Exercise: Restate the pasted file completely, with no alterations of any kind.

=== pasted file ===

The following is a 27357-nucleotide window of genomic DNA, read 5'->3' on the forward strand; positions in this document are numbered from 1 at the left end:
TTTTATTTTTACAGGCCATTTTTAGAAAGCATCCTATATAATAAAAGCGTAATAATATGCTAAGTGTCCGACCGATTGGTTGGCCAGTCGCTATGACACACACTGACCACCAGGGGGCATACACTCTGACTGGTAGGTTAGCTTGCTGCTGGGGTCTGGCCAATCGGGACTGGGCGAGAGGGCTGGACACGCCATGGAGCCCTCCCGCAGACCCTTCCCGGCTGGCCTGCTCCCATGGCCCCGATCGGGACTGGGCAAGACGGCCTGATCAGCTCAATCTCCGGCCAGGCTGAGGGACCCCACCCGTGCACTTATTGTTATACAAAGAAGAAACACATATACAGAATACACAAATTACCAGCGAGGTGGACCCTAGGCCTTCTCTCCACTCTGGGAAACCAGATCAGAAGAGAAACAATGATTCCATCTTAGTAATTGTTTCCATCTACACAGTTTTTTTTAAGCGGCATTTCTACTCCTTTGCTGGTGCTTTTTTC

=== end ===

The following is a 27357-nucleotide window of genomic DNA, read 5'->3' on the forward strand; positions in this document are numbered from 1 at the left end:
TTTTATTTTTACAGGCCATTTTTAGAAAGCATCCTATATAATAAAAGCGTAATAATATGCTAAGTGTCCGACCGATTGGTTGGCCAGTCGCTATGACACACACTGACCACCAGGGGGCATACACTCTGACTGGTAGGTTAGCTTGCTGCTGGGGTCTGGCCAATCGGGACTGGGCGAGAGGGCTGGACACGCCATGGAGCCCTCCCGCAGACCCTTCCCGGCTGGCCTGCTCCCATGGCCCCGATCGGGACTGGGCAAGACGGCCTGATCAGCTCAATCTCCGGCCAGGCTGAGGGACCCCACCCGTGCACTTATTGTTATACAAAGAAGAAACACATATACAGAATACACAAATTACCAGCGAGGTGGACCCTAGGCCTTCTCTCCACTCTGGGAAACCAGATCAGAAGAGAAACAATGATTCCATCTTAGTAATTGTTTCCATCTACACAGTTTTTTTTAAGCGGCATTTCTACTCCTTTGCTGGTGCTTTTTTC